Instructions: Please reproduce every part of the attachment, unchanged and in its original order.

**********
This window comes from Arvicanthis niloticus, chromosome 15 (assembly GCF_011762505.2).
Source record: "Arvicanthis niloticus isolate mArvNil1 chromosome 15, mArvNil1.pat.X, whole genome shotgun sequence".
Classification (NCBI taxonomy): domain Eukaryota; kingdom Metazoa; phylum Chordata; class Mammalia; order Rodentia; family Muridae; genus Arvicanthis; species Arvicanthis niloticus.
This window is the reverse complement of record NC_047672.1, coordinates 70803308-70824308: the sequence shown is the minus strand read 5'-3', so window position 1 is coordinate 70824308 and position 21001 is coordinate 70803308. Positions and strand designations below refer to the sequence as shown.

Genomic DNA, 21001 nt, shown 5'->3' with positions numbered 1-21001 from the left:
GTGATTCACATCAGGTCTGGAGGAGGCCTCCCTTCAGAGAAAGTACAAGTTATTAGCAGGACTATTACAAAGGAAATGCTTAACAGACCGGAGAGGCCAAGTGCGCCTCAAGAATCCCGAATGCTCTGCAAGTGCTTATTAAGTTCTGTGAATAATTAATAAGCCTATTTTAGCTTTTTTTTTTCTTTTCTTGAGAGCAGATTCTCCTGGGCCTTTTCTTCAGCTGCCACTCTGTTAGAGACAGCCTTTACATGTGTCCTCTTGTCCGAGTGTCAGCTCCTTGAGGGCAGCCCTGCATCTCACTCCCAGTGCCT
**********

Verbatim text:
This window comes from Arvicanthis niloticus, chromosome 15 (assembly GCF_011762505.2).
Source record: "Arvicanthis niloticus isolate mArvNil1 chromosome 15, mArvNil1.pat.X, whole genome shotgun sequence".
Classification (NCBI taxonomy): domain Eukaryota; kingdom Metazoa; phylum Chordata; class Mammalia; order Rodentia; family Muridae; genus Arvicanthis; species Arvicanthis niloticus.
This window is the reverse complement of record NC_047672.1, coordinates 70803308-70824308: the sequence shown is the minus strand read 5'-3', so window position 1 is coordinate 70824308 and position 21001 is coordinate 70803308. Positions and strand designations below refer to the sequence as shown.

Genomic DNA, 21001 nt, shown 5'->3' with positions numbered 1-21001 from the left:
GTGATTCACATCAGGTCTGGAGGAGGCCTCCCTTCAGAGAAAGTACAAGTTATTAGCAGGACTATTACAAAGGAAATGCTTAACAGACCGGAGAGGCCAAGTGCGCCTCAAGAATCCCGAATGCTCTGCAAGTGCTTATTAAGTTCTGTGAATAATTAATAAGCCTATTTTAGCTTTTTTTTTTCTTTTCTTGAGAGCAGATTCTCCTGGGCCTTTTCTTCAGCTGCCACTCTGTTAGAGACAGCCTTTACATGTGTCCTCTTGTCCGAGTGTCAGCTCCTTGAGGGCAGCCCTGCATCTCACTCCCAGTGCCT